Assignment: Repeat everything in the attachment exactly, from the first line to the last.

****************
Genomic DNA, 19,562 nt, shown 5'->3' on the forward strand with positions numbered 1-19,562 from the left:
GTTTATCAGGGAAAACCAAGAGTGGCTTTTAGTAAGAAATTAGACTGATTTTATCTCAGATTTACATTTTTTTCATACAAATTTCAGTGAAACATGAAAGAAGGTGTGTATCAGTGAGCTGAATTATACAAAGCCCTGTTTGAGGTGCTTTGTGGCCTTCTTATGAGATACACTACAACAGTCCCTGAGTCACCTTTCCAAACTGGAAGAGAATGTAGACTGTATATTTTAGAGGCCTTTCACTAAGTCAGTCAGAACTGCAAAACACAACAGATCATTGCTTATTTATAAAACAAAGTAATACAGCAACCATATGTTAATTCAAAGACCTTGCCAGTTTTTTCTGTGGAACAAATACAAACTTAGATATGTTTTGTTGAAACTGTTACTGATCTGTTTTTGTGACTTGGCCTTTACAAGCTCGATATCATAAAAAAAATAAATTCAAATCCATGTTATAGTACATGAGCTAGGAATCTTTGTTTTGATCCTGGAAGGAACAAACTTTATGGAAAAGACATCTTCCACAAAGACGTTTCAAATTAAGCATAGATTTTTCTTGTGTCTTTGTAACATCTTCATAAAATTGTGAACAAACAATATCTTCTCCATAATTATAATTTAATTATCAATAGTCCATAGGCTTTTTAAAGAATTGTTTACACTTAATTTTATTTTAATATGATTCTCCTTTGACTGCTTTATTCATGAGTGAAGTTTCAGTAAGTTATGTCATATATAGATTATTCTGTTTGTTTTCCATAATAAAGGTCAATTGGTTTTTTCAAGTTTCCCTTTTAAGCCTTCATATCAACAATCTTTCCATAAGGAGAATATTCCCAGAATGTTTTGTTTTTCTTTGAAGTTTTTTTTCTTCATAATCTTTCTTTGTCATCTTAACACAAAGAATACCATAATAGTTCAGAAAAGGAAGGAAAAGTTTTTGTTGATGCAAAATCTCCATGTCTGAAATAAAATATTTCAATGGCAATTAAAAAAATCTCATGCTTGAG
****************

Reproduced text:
Genomic DNA, 19,562 nt, shown 5'->3' on the forward strand with positions numbered 1-19,562 from the left:
GTTTATCAGGGAAAACCAAGAGTGGCTTTTAGTAAGAAATTAGACTGATTTTATCTCAGATTTACATTTTTTTCATACAAATTTCAGTGAAACATGAAAGAAGGTGTGTATCAGTGAGCTGAATTATACAAAGCCCTGTTTGAGGTGCTTTGTGGCCTTCTTATGAGATACACTACAACAGTCCCTGAGTCACCTTTCCAAACTGGAAGAGAATGTAGACTGTATATTTTAGAGGCCTTTCACTAAGTCAGTCAGAACTGCAAAACACAACAGATCATTGCTTATTTATAAAACAAAGTAATACAGCAACCATATGTTAATTCAAAGACCTTGCCAGTTTTTTCTGTGGAACAAATACAAACTTAGATATGTTTTGTTGAAACTGTTACTGATCTGTTTTTGTGACTTGGCCTTTACAAGCTCGATATCATAAAAAAAATAAATTCAAATCCATGTTATAGTACATGAGCTAGGAATCTTTGTTTTGATCCTGGAAGGAACAAACTTTATGGAAAAGACATCTTCCACAAAGACGTTTCAAATTAAGCATAGATTTTTCTTGTGTCTTTGTAACATCTTCATAAAATTGTGAACAAACAATATCTTCTCCATAATTATAATTTAATTATCAATAGTCCATAGGCTTTTTAAAGAATTGTTTACACTTAATTTTATTTTAATATGATTCTCCTTTGACTGCTTTATTCATGAGTGAAGTTTCAGTAAGTTATGTCATATATAGATTATTCTGTTTGTTTTCCATAATAAAGGTCAATTGGTTTTTTCAAGTTTCCCTTTTAAGCCTTCATATCAACAATCTTTCCATAAGGAGAATATTCCCAGAATGTTTTGTTTTTCTTTGAAGTTTTTTTTCTTCATAATCTTTCTTTGTCATCTTAACACAAAGAATACCATAATAGTTCAGAAAAGGAAGGAAAAGTTTTTGTTGATGCAAAATCTCCATGTCTGAAATAAAATATTTCAATGGCAATTAAAAAAATCTCATGCTTGAG